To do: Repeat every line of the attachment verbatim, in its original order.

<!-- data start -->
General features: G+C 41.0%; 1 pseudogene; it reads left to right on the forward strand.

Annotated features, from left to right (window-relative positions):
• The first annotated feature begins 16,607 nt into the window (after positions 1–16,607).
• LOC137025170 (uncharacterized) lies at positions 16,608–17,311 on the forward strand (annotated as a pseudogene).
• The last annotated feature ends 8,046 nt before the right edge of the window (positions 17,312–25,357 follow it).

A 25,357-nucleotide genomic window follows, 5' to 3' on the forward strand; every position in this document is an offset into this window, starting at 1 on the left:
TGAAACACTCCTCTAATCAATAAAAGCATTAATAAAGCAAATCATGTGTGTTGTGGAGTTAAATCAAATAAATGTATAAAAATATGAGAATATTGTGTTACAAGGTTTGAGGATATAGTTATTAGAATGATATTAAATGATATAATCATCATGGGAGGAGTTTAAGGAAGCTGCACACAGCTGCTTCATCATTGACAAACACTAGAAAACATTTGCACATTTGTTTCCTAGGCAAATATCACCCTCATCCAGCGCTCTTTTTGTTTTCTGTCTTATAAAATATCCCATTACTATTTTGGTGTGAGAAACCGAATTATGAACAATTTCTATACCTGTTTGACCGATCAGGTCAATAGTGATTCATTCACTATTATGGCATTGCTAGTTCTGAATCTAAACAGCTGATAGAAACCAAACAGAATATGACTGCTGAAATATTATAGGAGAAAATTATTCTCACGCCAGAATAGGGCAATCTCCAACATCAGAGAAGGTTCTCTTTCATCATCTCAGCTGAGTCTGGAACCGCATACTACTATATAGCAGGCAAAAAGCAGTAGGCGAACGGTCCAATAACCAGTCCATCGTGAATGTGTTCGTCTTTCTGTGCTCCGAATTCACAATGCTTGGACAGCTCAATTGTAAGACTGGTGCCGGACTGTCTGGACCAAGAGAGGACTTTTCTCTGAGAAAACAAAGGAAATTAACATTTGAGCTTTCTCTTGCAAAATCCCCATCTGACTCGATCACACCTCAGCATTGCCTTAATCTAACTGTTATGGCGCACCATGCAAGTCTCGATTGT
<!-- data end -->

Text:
General features: G+C 41.0%; 1 pseudogene; it reads left to right on the forward strand.

Annotated features, from left to right (window-relative positions):
• The first annotated feature begins 16,607 nt into the window (after positions 1–16,607).
• LOC137025170 (uncharacterized) lies at positions 16,608–17,311 on the forward strand (annotated as a pseudogene).
• The last annotated feature ends 8,046 nt before the right edge of the window (positions 17,312–25,357 follow it).

A 25,357-nucleotide genomic window follows, 5' to 3' on the forward strand; every position in this document is an offset into this window, starting at 1 on the left:
TGAAACACTCCTCTAATCAATAAAAGCATTAATAAAGCAAATCATGTGTGTTGTGGAGTTAAATCAAATAAATGTATAAAAATATGAGAATATTGTGTTACAAGGTTTGAGGATATAGTTATTAGAATGATATTAAATGATATAATCATCATGGGAGGAGTTTAAGGAAGCTGCACACAGCTGCTTCATCATTGACAAACACTAGAAAACATTTGCACATTTGTTTCCTAGGCAAATATCACCCTCATCCAGCGCTCTTTTTGTTTTCTGTCTTATAAAATATCCCATTACTATTTTGGTGTGAGAAACCGAATTATGAACAATTTCTATACCTGTTTGACCGATCAGGTCAATAGTGATTCATTCACTATTATGGCATTGCTAGTTCTGAATCTAAACAGCTGATAGAAACCAAACAGAATATGACTGCTGAAATATTATAGGAGAAAATTATTCTCACGCCAGAATAGGGCAATCTCCAACATCAGAGAAGGTTCTCTTTCATCATCTCAGCTGAGTCTGGAACCGCATACTACTATATAGCAGGCAAAAAGCAGTAGGCGAACGGTCCAATAACCAGTCCATCGTGAATGTGTTCGTCTTTCTGTGCTCCGAATTCACAATGCTTGGACAGCTCAATTGTAAGACTGGTGCCGGACTGTCTGGACCAAGAGAGGACTTTTCTCTGAGAAAACAAAGGAAATTAACATTTGAGCTTTCTCTTGCAAAATCCCCATCTGACTCGATCACACCTCAGCATTGCCTTAATCTAACTGTTATGGCGCACCATGCAAGTCTCGATTGT